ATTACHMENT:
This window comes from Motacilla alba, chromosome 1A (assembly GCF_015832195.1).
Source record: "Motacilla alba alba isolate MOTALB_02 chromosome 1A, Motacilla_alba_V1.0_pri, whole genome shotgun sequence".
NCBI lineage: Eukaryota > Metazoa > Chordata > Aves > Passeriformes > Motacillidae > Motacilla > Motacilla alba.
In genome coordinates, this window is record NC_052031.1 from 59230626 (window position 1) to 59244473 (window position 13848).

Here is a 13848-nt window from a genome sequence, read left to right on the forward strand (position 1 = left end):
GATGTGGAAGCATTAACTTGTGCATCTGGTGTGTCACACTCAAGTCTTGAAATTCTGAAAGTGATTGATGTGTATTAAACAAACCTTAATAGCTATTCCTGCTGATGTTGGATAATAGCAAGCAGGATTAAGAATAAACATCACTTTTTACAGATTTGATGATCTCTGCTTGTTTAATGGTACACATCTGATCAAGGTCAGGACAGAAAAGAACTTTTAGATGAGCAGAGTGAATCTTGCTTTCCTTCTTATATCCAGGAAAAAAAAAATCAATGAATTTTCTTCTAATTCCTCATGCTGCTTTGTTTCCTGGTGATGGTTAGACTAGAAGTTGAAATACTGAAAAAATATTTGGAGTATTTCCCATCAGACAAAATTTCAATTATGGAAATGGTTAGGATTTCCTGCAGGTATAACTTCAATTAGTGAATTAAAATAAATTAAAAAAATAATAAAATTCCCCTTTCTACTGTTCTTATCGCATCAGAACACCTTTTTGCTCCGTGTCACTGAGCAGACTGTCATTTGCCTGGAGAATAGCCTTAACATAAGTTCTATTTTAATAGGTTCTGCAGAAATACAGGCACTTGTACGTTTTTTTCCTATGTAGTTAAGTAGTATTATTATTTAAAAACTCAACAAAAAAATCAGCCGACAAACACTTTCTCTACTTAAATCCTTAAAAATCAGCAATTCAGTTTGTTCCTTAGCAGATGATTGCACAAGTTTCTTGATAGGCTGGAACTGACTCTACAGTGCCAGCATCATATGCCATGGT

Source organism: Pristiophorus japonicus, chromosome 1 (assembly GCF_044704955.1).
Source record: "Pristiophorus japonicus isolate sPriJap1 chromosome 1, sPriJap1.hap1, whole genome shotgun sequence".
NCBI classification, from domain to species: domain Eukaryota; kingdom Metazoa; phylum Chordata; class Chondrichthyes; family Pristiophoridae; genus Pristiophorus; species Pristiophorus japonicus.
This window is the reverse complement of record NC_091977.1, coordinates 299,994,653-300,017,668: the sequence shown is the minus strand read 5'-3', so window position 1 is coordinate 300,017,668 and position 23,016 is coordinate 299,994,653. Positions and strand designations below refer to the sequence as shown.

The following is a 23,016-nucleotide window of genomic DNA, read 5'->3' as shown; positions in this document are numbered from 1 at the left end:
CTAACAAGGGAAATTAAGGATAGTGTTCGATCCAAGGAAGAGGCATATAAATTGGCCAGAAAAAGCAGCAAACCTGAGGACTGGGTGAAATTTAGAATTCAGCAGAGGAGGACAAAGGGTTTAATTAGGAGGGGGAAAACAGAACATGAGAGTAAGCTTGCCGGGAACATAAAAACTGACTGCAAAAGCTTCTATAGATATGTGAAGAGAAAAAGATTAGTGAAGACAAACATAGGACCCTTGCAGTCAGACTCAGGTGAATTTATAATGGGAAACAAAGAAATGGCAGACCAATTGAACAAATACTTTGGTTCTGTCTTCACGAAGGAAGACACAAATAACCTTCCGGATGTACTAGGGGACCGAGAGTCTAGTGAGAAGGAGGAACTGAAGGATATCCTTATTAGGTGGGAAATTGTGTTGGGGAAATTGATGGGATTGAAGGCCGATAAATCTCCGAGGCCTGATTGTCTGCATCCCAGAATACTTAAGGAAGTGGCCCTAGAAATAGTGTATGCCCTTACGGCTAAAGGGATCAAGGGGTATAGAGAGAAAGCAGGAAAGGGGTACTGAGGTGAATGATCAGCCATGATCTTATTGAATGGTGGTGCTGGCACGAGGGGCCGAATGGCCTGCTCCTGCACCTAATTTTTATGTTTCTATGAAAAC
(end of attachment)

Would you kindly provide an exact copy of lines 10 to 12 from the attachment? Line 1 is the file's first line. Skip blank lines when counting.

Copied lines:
This window is the reverse complement of record NC_091977.1, coordinates 299,994,653-300,017,668: the sequence shown is the minus strand read 5'-3', so window position 1 is coordinate 300,017,668 and position 23,016 is coordinate 299,994,653. Positions and strand designations below refer to the sequence as shown.

The following is a 23,016-nucleotide window of genomic DNA, read 5'->3' as shown; positions in this document are numbered from 1 at the left end:
CTAACAAGGGAAATTAAGGATAGTGTTCGATCCAAGGAAGAGGCATATAAATTGGCCAGAAAAAGCAGCAAACCTGAGGACTGGGTGAAATTTAGAATTCAGCAGAGGAGGACAAAGGGTTTAATTAGGAGGGGGAAAACAGAACATGAGAGTAAGCTTGCCGGGAACATAAAAACTGACTGCAAAAGCTTCTATAGATATGTGAAGAGAAAAAGATTAGTGAAGACAAACATAGGACCCTTGCAGTCAGACTCAGGTGAATTTATAATGGGAAACAAAGAAATGGCAGACCAATTGAACAAATACTTTGGTTCTGTCTTCACGAAGGAAGACACAAATAACCTTCCGGATGTACTAGGGGACCGAGAGTCTAGTGAGAAGGAGGAACTGAAGGATATCCTTATTAGGTGGGAAATTGTGTTGGGGAAATTGATGGGATTGAAGGCCGATAAATCTCCGAGGCCTGATTGTCTGCATCCCAGAATACTTAAGGAAGTGGCCCTAGAAATAGTGTATGCCCTTACGGCTAAAGGGATCAAGGGGTATAGAGAGAAAGCAGGAAAGGGGTACTGAGGTGAATGATCAGCCATGATCTTATTGAATGGTGGTGCTGGCACGAGGGGCCGAATGGCCTGCTCCTGCACCTAATTTTTATGTTTCTATGAAAAC